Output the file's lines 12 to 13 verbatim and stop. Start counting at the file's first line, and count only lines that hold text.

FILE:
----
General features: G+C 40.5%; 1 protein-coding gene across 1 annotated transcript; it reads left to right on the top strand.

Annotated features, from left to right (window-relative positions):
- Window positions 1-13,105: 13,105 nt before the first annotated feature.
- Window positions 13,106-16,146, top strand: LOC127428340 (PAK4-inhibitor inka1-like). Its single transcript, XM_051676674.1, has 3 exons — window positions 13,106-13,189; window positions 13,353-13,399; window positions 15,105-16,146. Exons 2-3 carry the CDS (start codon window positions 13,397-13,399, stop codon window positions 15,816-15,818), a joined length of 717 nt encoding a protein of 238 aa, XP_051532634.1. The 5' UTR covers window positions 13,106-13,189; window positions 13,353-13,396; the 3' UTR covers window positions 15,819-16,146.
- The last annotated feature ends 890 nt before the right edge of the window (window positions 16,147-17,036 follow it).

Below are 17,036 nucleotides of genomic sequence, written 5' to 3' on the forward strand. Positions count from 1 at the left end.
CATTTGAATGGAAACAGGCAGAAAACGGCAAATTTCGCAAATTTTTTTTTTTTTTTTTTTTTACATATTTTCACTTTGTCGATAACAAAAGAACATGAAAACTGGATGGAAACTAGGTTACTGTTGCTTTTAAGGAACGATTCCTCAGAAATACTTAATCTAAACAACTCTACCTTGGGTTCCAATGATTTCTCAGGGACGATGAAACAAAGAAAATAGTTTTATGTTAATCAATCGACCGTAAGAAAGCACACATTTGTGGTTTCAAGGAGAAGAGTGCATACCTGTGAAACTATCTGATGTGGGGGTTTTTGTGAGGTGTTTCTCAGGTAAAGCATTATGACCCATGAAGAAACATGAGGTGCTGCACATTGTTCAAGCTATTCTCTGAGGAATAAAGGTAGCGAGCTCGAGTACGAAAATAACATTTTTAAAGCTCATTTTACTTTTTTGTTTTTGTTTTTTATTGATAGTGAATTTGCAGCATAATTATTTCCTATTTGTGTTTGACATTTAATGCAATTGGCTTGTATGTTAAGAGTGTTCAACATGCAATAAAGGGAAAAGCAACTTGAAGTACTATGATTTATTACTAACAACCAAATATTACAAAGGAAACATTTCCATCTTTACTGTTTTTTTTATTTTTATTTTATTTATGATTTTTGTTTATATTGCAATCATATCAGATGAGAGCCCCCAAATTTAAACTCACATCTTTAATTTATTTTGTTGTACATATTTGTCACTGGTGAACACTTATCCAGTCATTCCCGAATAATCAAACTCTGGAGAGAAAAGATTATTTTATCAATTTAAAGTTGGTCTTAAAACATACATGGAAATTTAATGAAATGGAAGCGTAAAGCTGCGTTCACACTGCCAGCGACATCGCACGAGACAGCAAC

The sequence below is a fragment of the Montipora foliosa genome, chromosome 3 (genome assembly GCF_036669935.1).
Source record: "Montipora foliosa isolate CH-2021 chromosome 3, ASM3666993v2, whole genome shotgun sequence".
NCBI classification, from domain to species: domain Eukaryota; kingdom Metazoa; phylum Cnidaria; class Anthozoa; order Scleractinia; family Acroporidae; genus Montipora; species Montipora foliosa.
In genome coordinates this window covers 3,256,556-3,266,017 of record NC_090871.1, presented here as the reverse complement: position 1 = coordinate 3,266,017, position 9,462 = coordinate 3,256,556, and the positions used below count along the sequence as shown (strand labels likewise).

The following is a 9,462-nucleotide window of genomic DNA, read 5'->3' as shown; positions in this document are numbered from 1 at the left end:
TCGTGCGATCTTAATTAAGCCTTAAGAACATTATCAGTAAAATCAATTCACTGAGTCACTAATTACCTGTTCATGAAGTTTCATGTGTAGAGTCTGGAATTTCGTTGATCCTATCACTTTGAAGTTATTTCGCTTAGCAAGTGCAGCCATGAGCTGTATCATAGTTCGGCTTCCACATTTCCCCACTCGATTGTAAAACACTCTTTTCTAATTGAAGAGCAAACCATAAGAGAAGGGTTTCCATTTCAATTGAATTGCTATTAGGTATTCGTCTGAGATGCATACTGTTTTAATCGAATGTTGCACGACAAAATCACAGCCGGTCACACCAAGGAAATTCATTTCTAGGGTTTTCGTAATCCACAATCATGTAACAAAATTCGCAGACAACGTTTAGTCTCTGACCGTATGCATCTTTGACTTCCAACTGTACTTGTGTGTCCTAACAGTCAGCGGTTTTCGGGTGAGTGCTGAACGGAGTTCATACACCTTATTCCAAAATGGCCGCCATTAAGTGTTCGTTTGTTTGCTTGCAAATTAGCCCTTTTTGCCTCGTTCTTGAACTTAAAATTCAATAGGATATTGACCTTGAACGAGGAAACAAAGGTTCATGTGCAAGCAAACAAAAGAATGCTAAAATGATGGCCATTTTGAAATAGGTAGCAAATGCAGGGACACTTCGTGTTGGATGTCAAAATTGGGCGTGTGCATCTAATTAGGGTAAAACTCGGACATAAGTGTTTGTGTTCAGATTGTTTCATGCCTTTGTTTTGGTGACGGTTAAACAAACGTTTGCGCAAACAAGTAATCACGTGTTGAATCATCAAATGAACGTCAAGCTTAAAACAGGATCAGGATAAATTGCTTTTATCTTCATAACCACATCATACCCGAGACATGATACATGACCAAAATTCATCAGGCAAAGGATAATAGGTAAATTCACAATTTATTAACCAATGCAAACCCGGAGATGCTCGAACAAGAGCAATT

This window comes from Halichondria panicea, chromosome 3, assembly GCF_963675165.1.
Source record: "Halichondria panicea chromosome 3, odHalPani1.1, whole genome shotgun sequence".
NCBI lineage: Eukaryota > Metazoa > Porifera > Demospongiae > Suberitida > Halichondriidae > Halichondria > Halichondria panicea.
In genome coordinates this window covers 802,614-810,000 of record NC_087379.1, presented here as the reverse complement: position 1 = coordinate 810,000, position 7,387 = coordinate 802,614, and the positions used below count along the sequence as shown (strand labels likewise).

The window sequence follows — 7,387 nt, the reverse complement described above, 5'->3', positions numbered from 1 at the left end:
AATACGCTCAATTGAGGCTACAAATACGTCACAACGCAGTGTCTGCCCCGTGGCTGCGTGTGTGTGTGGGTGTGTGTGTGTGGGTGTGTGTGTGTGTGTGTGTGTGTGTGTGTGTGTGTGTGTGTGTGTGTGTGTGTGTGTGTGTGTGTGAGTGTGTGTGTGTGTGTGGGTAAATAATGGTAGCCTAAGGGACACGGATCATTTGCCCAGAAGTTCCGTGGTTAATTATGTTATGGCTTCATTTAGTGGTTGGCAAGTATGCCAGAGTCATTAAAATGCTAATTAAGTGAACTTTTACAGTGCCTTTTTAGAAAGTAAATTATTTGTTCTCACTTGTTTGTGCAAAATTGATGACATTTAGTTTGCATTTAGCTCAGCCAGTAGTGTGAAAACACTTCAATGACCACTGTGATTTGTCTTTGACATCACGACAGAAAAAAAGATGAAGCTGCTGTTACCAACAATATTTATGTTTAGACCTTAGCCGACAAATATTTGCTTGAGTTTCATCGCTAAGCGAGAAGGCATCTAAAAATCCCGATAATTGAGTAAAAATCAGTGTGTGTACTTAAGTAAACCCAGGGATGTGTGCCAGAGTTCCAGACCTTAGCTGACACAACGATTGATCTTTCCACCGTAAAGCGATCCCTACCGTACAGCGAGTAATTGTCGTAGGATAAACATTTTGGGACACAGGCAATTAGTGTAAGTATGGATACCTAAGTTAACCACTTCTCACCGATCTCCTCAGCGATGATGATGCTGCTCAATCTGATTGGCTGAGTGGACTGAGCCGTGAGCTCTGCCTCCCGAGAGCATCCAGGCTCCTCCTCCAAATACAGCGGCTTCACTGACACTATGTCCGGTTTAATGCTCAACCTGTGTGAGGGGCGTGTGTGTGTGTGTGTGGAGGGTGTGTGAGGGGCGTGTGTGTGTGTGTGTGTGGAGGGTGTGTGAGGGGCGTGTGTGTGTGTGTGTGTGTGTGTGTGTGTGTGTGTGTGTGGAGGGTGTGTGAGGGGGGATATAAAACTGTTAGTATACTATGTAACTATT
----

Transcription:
The following is a 9,462-nucleotide window of genomic DNA, read 5'->3' as shown; positions in this document are numbered from 1 at the left end:
TCGTGCGATCTTAATTAAGCCTTAAGAACATTATCAGTAAAATCAATTCACTGAGTCACTAATTACCTGTTCATGAAGTTTCATGTGTAGAGTCTGGAATTTCGTTGATCCTATCACTTTGAAGTTATTTCGCTTAGCAAGTGCAGCCATGAGCTGTATCATAGTTCGGCTTCCACATTTCCCCACTCGATTGTAAAACACTCTTTTCTAATTGAAGAGCAAACCATAAGAGAAGGGTTTCCATTTCAATTGAATTGCTATTAGGTATTCGTCTGAGATGCATACTGTTTTAATCGAATGTTGCACGACAAAATCACAGCCGGTCACACCAAGGAAATTCATTTCTAGGGTTTTCGTAATCCACAATCATGTAACAAAATTCGCAGACAACGTTTAGTCTCTGACCGTATGCATCTTTGACTTCCAACTGTACTTGTGTGTCCTAACAGTCAGCGGTTTTCGGGTGAGTGCTGAACGGAGTTCATACACCTTATTCCAAAATGGCCGCCATTAAGTGTTCGTTTGTTTGCTTGCAAATTAGCCCTTTTTGCCTCGTTCTTGAACTTAAAATTCAATAGGATATTGACCTTGAACGAGGAAACAAAGGTTCATGTGCAAGCAAACAAAAGAATGCTAAAATGATGGCCATTTTGAAATAGGTAGCAAATGCAGGGACACTTCGTGTTGGATGTCAAAATTGGGCGTGTGCATCTAATTAGGGTAAAACTCGGACATAAGTGTTTGTGTTCAGATTGTTTCATGCCTTTGTTTTGGTGACGGTTAAACAAACGTTTGCGCAAACAAGTAATCACGTGTTGAATCATCAAATGAACGTCAAGCTTAAAACAGGATCAGGATAAATTGCTTTTATCTTCATAACCACATCATACCCGAGACATGATACATGACCAAAATTCATCAGGCAAAGGATAATAGGTAAATTCACAATTTATTAACCAATGCAAACCCGGAGATGCTCGAACAAGAGCAATT